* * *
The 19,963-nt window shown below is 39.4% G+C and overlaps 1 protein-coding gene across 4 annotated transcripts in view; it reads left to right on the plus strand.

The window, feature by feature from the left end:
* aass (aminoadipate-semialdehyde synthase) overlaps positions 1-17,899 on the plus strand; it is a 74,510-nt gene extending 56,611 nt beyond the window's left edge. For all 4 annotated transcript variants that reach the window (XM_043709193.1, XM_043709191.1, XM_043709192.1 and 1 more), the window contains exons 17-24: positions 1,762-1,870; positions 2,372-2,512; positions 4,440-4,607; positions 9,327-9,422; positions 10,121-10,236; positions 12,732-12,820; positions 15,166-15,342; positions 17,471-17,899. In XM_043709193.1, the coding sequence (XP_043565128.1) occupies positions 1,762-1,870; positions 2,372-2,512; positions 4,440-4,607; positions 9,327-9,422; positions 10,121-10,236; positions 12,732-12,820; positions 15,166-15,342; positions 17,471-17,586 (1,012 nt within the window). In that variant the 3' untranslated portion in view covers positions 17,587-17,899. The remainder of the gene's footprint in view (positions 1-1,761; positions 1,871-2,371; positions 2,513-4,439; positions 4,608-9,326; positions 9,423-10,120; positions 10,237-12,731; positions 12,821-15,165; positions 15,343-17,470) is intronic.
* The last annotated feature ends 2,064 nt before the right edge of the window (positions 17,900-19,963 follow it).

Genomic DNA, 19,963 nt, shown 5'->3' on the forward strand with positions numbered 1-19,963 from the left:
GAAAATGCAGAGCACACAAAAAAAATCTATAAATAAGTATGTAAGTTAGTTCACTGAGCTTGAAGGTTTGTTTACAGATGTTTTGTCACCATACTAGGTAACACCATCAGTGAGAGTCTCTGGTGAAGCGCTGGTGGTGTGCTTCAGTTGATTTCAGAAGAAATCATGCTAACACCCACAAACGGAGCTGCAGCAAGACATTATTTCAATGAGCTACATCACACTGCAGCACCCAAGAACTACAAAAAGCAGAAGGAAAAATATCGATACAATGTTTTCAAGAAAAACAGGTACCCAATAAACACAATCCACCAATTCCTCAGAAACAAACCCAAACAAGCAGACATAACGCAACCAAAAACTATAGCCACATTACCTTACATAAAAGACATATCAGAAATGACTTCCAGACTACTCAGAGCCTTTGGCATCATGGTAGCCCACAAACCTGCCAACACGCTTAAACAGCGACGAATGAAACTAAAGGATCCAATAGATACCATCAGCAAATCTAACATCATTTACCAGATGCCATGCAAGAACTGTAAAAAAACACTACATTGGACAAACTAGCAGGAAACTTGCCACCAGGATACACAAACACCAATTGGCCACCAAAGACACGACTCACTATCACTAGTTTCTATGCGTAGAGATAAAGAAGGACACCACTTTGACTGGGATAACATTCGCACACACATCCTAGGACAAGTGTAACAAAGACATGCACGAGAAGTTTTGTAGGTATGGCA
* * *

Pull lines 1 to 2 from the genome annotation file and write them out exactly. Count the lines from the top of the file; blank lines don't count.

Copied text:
The 19,963-nt window shown below is 39.4% G+C and overlaps 1 protein-coding gene across 4 annotated transcripts in view; it reads left to right on the plus strand.

The window, feature by feature from the left end: